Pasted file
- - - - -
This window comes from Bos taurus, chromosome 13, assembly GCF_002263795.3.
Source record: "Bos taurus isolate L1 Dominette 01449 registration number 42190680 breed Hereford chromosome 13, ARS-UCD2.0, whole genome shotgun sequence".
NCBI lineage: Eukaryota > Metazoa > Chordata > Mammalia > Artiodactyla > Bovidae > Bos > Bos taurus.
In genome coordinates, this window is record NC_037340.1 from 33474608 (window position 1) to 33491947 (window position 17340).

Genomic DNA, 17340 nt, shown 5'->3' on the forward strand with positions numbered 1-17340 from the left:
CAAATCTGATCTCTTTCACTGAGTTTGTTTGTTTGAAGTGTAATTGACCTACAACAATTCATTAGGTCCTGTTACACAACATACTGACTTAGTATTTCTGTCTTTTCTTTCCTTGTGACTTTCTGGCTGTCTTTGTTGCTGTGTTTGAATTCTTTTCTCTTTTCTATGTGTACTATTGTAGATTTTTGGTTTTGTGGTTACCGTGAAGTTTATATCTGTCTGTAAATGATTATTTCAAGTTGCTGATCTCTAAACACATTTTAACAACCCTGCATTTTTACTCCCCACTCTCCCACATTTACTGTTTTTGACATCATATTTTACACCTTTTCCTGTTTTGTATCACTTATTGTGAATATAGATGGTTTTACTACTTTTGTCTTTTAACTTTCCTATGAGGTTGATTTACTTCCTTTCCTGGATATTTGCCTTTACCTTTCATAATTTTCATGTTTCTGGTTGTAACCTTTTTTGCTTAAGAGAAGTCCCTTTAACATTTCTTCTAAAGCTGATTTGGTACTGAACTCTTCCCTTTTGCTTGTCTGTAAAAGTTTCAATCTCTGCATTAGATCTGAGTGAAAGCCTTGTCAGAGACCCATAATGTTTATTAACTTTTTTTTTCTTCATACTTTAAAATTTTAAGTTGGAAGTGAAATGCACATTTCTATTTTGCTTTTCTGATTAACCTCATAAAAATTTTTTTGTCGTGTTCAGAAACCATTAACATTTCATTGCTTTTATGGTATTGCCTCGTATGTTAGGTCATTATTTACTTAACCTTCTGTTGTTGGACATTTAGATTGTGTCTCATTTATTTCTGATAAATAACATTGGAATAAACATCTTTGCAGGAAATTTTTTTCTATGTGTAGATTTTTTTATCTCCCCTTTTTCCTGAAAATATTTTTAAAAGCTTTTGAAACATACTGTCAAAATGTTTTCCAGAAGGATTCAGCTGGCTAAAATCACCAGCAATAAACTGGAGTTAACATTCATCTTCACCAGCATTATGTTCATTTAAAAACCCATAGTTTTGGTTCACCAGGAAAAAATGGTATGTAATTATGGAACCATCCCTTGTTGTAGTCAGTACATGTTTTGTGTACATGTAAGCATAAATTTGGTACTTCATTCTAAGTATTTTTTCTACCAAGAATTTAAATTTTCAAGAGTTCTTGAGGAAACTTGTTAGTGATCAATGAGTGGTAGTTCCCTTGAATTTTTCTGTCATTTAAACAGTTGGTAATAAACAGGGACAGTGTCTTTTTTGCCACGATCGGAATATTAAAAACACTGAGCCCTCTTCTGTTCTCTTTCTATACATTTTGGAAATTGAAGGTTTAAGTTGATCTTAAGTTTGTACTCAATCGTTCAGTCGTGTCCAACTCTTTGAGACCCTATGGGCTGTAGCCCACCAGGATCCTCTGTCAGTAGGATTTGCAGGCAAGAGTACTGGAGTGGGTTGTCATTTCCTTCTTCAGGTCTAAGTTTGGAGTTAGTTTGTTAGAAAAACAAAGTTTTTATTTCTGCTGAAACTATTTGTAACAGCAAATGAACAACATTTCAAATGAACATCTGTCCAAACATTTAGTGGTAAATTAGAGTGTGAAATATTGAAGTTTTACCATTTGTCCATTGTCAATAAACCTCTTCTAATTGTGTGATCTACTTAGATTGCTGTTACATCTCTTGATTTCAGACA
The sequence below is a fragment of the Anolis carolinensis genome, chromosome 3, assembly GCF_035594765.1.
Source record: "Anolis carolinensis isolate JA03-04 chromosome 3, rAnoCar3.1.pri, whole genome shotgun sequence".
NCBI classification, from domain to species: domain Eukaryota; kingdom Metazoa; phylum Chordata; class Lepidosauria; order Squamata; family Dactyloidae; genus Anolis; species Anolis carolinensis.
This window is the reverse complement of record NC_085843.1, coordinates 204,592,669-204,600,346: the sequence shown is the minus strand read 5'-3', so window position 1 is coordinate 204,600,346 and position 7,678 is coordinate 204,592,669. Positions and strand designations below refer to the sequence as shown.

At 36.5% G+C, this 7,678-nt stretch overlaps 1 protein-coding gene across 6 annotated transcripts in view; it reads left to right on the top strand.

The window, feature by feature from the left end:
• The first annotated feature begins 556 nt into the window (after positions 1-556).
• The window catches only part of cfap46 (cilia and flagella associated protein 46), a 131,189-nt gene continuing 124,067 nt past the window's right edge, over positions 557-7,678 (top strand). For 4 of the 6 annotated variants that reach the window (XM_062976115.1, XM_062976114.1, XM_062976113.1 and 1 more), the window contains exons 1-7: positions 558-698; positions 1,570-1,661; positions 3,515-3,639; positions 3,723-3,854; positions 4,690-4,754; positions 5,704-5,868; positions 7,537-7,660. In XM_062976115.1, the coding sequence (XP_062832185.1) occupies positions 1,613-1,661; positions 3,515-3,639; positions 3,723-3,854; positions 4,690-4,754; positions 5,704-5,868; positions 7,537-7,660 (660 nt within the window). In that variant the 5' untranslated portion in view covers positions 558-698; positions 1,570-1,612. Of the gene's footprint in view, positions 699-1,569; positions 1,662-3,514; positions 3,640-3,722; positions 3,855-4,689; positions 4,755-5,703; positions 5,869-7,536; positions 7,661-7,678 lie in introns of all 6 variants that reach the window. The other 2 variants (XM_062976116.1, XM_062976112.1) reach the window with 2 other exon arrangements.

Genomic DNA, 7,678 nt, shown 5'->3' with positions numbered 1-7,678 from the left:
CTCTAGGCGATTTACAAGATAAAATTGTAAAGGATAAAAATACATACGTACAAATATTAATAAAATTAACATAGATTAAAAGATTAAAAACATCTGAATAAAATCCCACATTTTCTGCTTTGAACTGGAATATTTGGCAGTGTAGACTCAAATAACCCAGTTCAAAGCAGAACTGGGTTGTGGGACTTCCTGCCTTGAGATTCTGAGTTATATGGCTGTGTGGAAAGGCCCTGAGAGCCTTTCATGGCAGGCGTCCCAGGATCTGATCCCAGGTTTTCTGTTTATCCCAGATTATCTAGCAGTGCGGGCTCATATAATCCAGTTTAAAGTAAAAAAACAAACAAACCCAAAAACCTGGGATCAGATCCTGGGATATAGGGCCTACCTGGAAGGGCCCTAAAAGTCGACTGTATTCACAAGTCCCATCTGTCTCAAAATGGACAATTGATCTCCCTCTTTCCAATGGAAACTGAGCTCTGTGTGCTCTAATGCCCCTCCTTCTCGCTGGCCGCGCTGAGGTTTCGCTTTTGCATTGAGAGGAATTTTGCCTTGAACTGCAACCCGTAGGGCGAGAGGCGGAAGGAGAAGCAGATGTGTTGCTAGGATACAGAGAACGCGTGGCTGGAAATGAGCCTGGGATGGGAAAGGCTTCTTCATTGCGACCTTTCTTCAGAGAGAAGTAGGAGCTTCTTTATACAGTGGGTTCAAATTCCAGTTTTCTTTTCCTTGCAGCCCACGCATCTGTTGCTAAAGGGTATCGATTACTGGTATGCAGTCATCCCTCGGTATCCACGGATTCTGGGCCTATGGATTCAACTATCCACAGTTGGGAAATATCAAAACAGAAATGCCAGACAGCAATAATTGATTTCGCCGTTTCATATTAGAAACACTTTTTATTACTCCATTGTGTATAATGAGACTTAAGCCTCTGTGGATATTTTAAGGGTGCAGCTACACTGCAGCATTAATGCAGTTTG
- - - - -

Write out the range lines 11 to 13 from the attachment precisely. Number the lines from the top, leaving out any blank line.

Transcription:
At 36.5% G+C, this 7,678-nt stretch overlaps 1 protein-coding gene across 6 annotated transcripts in view; it reads left to right on the top strand.

The window, feature by feature from the left end:
• The first annotated feature begins 556 nt into the window (after positions 1-556).